I've also made him write sentences... "I will always tell the truth" and "If I lie, then nobody will ever believe me". (each sentence was at least 10-20 times)

Like I said, I don't know if any of these things are helping - but I figure maybe eventually my point will finally get across!! (And at least I'm trying to put an end to it... if he doesn't drive me nuts first!)

It breaks my heart that I can't believe him wholeheartedly, and that I have to question everything he tells me... it's like a little piece of his childhood innocence...poof gone!



answers from Raleigh on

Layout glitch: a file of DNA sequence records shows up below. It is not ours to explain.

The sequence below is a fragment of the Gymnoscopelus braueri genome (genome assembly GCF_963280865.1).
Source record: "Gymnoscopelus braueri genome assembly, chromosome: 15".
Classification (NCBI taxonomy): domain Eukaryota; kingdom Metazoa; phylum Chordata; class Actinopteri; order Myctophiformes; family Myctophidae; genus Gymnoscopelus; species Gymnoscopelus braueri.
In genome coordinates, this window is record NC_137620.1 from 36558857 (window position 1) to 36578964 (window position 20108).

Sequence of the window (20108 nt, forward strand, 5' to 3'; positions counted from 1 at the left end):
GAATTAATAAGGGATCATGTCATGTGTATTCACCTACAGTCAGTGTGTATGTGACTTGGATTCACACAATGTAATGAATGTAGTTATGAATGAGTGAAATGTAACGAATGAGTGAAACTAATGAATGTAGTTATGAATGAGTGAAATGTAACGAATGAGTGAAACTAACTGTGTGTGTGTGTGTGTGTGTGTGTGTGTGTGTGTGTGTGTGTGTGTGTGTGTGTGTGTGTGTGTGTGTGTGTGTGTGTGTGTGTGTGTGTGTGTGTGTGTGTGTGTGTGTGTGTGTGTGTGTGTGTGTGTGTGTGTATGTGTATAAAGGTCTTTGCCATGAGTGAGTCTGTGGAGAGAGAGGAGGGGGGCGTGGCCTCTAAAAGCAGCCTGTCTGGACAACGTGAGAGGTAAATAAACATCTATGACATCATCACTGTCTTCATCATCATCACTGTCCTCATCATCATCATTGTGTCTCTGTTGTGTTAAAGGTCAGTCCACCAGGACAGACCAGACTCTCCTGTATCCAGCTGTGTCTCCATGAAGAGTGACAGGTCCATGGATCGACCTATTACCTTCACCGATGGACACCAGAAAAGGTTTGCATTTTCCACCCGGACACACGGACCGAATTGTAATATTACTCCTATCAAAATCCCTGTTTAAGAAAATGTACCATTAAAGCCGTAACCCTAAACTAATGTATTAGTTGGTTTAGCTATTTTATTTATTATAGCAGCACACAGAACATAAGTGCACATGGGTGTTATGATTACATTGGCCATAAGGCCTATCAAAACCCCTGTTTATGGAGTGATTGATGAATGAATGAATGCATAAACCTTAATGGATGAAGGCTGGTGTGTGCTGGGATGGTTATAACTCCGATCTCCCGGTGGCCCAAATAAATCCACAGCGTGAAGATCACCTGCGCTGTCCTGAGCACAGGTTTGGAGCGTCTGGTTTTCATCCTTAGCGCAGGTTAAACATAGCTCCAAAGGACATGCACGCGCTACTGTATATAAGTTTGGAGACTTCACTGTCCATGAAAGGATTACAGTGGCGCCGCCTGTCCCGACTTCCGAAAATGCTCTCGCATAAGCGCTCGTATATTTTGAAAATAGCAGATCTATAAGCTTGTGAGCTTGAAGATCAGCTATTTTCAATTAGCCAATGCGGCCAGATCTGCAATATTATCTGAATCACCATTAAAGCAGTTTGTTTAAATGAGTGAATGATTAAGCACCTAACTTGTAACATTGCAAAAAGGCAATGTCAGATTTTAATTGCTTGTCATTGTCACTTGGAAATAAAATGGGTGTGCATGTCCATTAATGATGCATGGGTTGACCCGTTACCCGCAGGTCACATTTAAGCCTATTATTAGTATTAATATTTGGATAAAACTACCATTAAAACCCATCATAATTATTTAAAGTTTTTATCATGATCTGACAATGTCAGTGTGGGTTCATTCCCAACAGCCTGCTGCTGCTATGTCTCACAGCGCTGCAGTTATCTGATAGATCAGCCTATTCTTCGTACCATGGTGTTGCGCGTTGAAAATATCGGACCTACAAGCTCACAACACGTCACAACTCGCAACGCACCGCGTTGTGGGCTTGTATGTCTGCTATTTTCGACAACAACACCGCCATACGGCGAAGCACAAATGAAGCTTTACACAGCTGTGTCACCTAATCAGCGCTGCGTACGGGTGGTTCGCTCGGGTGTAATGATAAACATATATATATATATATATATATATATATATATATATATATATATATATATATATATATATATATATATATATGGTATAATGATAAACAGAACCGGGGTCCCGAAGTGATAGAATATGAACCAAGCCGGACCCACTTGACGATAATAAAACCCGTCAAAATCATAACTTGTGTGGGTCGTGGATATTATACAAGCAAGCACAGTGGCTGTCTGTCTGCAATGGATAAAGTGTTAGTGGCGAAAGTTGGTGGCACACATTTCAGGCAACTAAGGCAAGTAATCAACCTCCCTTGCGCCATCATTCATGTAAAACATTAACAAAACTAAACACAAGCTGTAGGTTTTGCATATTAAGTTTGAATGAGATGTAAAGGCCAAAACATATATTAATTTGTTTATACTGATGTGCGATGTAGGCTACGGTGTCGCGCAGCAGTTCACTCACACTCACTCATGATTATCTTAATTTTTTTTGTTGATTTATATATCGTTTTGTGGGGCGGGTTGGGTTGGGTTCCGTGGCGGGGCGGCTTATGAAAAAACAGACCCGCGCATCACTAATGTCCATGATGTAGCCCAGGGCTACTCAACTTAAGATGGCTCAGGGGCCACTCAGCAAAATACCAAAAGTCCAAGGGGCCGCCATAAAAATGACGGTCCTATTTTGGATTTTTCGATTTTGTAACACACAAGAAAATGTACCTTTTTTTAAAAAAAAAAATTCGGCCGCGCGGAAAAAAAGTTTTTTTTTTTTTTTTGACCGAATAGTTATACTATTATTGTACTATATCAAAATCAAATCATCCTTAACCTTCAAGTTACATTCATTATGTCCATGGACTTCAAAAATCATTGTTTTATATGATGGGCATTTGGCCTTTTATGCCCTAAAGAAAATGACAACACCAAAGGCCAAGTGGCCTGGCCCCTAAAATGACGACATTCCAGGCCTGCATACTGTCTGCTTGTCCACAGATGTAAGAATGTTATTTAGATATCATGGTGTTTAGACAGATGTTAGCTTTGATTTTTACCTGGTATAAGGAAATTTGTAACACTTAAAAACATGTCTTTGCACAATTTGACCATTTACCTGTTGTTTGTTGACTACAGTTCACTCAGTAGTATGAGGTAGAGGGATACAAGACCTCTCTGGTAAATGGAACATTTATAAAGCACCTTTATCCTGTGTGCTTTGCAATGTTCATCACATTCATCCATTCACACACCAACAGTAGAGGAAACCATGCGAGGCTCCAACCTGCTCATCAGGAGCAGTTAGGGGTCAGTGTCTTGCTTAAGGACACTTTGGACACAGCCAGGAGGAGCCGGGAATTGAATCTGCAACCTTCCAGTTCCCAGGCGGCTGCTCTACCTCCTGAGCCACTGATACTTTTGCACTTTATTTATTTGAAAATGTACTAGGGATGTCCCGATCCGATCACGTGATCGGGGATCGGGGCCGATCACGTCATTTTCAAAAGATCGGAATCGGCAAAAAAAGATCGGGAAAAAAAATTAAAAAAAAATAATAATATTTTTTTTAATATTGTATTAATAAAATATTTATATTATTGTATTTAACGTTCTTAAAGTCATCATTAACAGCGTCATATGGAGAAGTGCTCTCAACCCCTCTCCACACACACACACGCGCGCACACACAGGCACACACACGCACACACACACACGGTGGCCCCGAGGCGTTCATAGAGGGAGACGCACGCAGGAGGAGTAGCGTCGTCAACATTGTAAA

Hi Corina and Welcome to NC! I'm glad you like it, even with this atypical dreary weather we've been having! You didn't mention if your daughter was lying a lot before the move. I know that lying can become habitual. The more one lies, the less one can discern the truth. So the opposite is true. The more one tells and recognizes the truth, the more obvious lies are. Perhaps you could 'train her in truth telling' when she's not in a position of defense. Use the word "truth or true" to tag statements of truth when you observe certain things. Show an admiration for truth that she doesn't have to assume, but clearly sees and hears. Praise truth when you see it in situations around you. Bring her attention to that virtue in other people, especially when they choose that over self-protection. Children want to please, and you can cue her in to what you really value and will please you.You might show her how lies not only hurt her own conscience and ability to know truth, but can also hurt other people, and also hurt her reputation, making it unreasonable to trust her. Ask her if she wants to be trusted, and what that will 'cost'. You may have to go out of your way to set these training moments up, but keep building on Truth first, until you feel she can recognize it clearly and is sensitive to it. Then, point out what lies look like, what they do to people, what they look like on other people (again, without her being the subject of study). Lastly, find opportunities to demonstrate to her how to tell the truth, even when it might seem easier or more convenient to lie.You might even create "Steps" to think through. Practise this in roleplaying until you're satisfied that she has the tools to think through the situation and choose to tell the truth. Misdeeds do have consequences. She needs to know how to handle the consequences with resolve and grace, keeping the truth and her self-respect intact. Try to separate the consequences from your disappointment. For instance, if she spills something, don't express disappointment, but let her clean it up. Even she's reckless, you can correct her and hold her responsible without being disappointed. Save the disappointment for character failures. Finally, test her when you know the truth yourself. Help her to be calm, and before she can utter a lie, help her to think through what she's learned in the 'training sessions'. If she passes the test, praise her for telling the truth. The final test will be when she can tell the truth even if it means she'll have to bear consequences for a misdeed. Give her lots of praises for telling the truth then. Help her bear the consequences with resolve and dignity. If at any point she doesn't pass the test, go back and train more. The reward will be far greater than the effort in the long run, for both of you!